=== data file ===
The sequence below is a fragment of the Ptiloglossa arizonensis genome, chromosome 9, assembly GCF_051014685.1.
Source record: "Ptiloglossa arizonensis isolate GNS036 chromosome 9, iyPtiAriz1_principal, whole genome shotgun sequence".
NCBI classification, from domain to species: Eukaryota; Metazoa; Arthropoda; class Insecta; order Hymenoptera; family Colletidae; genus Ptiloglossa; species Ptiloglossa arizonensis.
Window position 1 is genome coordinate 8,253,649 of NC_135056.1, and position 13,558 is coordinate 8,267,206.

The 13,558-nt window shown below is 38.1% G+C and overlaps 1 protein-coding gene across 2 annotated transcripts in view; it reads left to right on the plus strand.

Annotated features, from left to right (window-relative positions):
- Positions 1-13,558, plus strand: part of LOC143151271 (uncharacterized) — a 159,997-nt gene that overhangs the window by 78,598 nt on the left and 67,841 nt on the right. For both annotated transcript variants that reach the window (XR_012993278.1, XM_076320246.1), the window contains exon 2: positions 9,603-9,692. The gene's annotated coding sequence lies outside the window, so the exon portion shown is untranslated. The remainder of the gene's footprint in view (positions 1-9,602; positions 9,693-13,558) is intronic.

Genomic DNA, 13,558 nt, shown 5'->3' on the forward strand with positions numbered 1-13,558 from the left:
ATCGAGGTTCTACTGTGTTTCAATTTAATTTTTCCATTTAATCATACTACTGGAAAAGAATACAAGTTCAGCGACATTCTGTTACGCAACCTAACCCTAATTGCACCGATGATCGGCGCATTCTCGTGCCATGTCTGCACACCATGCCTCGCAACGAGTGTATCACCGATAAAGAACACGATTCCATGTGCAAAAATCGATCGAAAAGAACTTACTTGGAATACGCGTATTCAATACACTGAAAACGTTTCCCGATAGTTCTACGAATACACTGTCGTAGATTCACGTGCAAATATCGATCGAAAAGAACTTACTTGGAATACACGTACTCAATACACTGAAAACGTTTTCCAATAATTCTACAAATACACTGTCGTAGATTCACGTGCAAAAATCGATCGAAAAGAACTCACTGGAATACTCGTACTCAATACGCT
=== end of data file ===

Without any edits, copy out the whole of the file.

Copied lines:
The sequence below is a fragment of the Ptiloglossa arizonensis genome, chromosome 9, assembly GCF_051014685.1.
Source record: "Ptiloglossa arizonensis isolate GNS036 chromosome 9, iyPtiAriz1_principal, whole genome shotgun sequence".
NCBI classification, from domain to species: Eukaryota; Metazoa; Arthropoda; class Insecta; order Hymenoptera; family Colletidae; genus Ptiloglossa; species Ptiloglossa arizonensis.
Window position 1 is genome coordinate 8,253,649 of NC_135056.1, and position 13,558 is coordinate 8,267,206.

The 13,558-nt window shown below is 38.1% G+C and overlaps 1 protein-coding gene across 2 annotated transcripts in view; it reads left to right on the plus strand.

Annotated features, from left to right (window-relative positions):
- Positions 1-13,558, plus strand: part of LOC143151271 (uncharacterized) — a 159,997-nt gene that overhangs the window by 78,598 nt on the left and 67,841 nt on the right. For both annotated transcript variants that reach the window (XR_012993278.1, XM_076320246.1), the window contains exon 2: positions 9,603-9,692. The gene's annotated coding sequence lies outside the window, so the exon portion shown is untranslated. The remainder of the gene's footprint in view (positions 1-9,602; positions 9,693-13,558) is intronic.

Genomic DNA, 13,558 nt, shown 5'->3' on the forward strand with positions numbered 1-13,558 from the left:
ATCGAGGTTCTACTGTGTTTCAATTTAATTTTTCCATTTAATCATACTACTGGAAAAGAATACAAGTTCAGCGACATTCTGTTACGCAACCTAACCCTAATTGCACCGATGATCGGCGCATTCTCGTGCCATGTCTGCACACCATGCCTCGCAACGAGTGTATCACCGATAAAGAACACGATTCCATGTGCAAAAATCGATCGAAAAGAACTTACTTGGAATACGCGTATTCAATACACTGAAAACGTTTCCCGATAGTTCTACGAATACACTGTCGTAGATTCACGTGCAAATATCGATCGAAAAGAACTTACTTGGAATACACGTACTCAATACACTGAAAACGTTTTCCAATAATTCTACAAATACACTGTCGTAGATTCACGTGCAAAAATCGATCGAAAAGAACTCACTGGAATACTCGTACTCAATACGCT